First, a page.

Scientists Have Created A Device That Writes Data Atom-By-Atom

Every book ever created could be written on a single postage stamp.

A team of researchers in the Netherlands have found a revolutionary way of reducing storage space to the ultimate limit.

The scientists have created a storage device that writes information atom-by-atom, and have managed to store one kilobyte of data, equal to 8,000 bits, using 8,000 chlorine atoms.

Sander Otte, the lead scientist on the project, said: “In theory, this storage density would allow all books ever created to be written on a single postage stamp.”

The researchers achieved a storage density of 500 Terabits per square inch, which is 500 times better than the best commercial hard disk to date.

Moore’s Law predicts that the number of transistors in a dense integrated circuit doubles every two years. In layman’s terms, Moore believed that computers would become twice as powerful every 24 months.

Over the last few years, technologists have debated whether the principle still holds up. In May, the MIT Technology Review proclaimed that after 50 years of advances in computing, the rate of progress had slowed. Moore’s Law is dead, the article pronounced.

But as processors continue to develop, albeit at a slower pace, engineers face a new problem that is equally challenging: how to store the world’s data.

Each day, we collectively create more than a billion gigabytes of new data. In fact, every two days we create as much data as the entire history of humanity up to 2003.

An alternative technique is needed if we are to curb the proliferation of expensive and energy-thirsty data storage centres across the world.

Sander Otte, Stijlbende, YouTube, screengrab.

The idea of using atoms for storage was originally proposed by the physicist Richard Feynman more than 50 years ago. In his famous lecture There’s Plenty of Room at the Bottom, Feynman suggested that a platform allowing engineers to arrange individual atoms in an orderly pattern would enable the storage of one piece of information per atom. In a nod to Feynman’s vision, Otte’s team coded part of the lecture on an area just 100 nanometres wide.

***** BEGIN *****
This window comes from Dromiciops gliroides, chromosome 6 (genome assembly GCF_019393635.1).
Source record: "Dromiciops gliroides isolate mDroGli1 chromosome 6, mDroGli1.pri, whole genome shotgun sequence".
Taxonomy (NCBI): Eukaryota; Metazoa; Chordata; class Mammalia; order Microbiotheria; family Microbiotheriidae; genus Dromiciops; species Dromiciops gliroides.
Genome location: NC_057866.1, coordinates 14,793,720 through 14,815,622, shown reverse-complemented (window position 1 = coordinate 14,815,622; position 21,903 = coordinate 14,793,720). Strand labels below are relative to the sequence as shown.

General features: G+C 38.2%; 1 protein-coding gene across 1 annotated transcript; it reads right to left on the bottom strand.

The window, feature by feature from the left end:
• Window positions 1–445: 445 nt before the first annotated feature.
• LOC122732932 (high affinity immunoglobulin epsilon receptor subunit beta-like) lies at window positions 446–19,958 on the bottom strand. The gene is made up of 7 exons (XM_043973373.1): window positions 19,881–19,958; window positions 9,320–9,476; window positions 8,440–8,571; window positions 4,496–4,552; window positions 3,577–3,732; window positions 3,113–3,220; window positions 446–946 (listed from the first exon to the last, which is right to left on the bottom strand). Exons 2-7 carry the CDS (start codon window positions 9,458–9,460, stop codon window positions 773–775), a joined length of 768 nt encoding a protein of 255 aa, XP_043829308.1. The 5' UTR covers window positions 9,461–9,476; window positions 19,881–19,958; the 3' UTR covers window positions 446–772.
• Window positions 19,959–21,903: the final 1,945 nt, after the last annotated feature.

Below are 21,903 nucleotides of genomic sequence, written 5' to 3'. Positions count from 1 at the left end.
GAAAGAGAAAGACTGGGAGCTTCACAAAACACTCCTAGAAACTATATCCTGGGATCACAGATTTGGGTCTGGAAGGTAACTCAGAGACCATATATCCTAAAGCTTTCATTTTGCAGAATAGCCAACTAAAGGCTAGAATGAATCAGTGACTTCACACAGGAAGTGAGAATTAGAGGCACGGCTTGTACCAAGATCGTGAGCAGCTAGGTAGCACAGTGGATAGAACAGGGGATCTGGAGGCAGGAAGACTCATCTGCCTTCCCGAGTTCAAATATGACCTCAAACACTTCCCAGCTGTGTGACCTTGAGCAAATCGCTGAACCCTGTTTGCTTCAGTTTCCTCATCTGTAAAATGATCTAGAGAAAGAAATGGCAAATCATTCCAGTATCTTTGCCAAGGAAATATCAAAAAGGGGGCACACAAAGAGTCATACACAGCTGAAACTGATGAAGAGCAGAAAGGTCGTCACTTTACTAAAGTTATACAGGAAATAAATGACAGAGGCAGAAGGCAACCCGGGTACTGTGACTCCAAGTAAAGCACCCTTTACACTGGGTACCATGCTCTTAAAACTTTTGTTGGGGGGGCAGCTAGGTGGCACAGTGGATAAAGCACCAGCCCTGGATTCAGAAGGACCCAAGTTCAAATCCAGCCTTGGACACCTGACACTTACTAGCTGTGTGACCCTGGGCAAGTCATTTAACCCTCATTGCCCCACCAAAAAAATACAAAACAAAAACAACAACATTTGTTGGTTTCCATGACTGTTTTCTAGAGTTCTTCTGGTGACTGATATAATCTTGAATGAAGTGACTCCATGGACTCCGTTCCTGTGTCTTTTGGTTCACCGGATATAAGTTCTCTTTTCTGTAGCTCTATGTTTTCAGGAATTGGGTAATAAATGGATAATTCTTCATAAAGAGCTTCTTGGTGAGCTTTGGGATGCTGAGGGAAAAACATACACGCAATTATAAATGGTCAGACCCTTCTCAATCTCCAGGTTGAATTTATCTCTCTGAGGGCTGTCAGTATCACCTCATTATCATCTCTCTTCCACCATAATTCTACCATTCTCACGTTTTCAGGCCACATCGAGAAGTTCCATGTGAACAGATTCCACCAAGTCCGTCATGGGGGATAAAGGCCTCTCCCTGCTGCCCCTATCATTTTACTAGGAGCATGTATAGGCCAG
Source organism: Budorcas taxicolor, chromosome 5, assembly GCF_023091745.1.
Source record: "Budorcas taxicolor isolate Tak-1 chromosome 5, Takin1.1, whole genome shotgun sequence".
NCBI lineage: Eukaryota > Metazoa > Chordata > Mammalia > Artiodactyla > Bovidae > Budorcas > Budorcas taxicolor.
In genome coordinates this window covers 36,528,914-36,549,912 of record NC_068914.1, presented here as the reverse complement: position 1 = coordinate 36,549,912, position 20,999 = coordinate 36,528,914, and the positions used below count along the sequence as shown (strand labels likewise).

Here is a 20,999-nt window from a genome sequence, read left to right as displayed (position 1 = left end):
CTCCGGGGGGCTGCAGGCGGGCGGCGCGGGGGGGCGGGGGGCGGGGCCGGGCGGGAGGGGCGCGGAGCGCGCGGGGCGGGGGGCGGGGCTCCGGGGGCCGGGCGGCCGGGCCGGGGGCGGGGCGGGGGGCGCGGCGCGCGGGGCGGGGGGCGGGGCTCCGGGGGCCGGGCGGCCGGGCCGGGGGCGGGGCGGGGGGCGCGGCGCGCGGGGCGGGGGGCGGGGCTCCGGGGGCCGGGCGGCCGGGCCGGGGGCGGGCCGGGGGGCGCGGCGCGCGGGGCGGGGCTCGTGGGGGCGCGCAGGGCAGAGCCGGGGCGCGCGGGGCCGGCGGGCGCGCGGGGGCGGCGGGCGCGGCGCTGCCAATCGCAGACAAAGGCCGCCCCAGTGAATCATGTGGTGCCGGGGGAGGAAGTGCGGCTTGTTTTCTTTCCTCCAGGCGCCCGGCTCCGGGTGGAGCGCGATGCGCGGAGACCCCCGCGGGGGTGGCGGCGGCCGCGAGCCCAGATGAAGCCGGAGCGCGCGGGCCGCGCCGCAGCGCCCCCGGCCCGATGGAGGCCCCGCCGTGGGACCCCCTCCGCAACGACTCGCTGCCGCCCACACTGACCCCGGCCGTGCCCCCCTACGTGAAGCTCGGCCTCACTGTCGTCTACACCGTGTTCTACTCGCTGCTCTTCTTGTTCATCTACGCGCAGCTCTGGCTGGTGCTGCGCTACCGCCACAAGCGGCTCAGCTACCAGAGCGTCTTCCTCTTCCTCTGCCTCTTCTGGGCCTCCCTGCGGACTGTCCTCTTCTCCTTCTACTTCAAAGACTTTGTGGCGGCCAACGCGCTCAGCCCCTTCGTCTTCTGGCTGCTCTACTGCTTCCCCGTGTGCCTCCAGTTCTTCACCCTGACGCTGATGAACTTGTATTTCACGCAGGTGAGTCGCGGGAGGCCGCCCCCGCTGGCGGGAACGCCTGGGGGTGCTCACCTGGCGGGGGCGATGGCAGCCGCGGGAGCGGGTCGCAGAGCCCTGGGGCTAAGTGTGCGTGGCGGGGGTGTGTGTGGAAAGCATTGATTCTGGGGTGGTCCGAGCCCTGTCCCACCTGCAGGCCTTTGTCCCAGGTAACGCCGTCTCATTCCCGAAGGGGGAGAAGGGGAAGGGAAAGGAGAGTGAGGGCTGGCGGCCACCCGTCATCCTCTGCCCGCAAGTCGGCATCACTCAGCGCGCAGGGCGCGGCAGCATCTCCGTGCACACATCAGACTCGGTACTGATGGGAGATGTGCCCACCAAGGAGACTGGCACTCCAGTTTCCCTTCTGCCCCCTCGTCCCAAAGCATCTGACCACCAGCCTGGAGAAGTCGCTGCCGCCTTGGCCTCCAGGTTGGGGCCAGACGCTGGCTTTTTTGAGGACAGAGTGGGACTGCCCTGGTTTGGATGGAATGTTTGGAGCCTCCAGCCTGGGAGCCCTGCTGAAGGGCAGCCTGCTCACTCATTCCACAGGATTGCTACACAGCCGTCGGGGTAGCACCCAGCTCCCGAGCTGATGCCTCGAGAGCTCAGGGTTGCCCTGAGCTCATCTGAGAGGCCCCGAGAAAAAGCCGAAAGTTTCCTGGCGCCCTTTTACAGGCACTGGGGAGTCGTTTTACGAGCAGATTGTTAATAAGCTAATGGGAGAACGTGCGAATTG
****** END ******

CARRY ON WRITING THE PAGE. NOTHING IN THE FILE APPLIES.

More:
So how does it work? Well, the concept is surprisingly simple. Otte explained: “Every bit consists of two positions on a surface of copper atoms, and one chlorine atom that we can slide back and forth between these two positions. If the chlorine atom is in the top position, there is a hole beneath it—we call this a one. If the hole is in the top position and the chlorine atom is on the bottom, then the bit is a zero.”

The chlorine atoms are surrounded by more chlorine atoms, except from near the holes, meaning they keep each other in place. The researchers claim this makes their method much more stable than alternatives that rely on loose atoms.

However, the storage technique won’t be rolled out across data centres just yet. In its current form, the device can, according to Otte, only operate in vacuum conditions and at liquid nitrogen temperature.

Nevertheless, he added that while mass production of the tech is still some way off, this development marks a significant step forwards.

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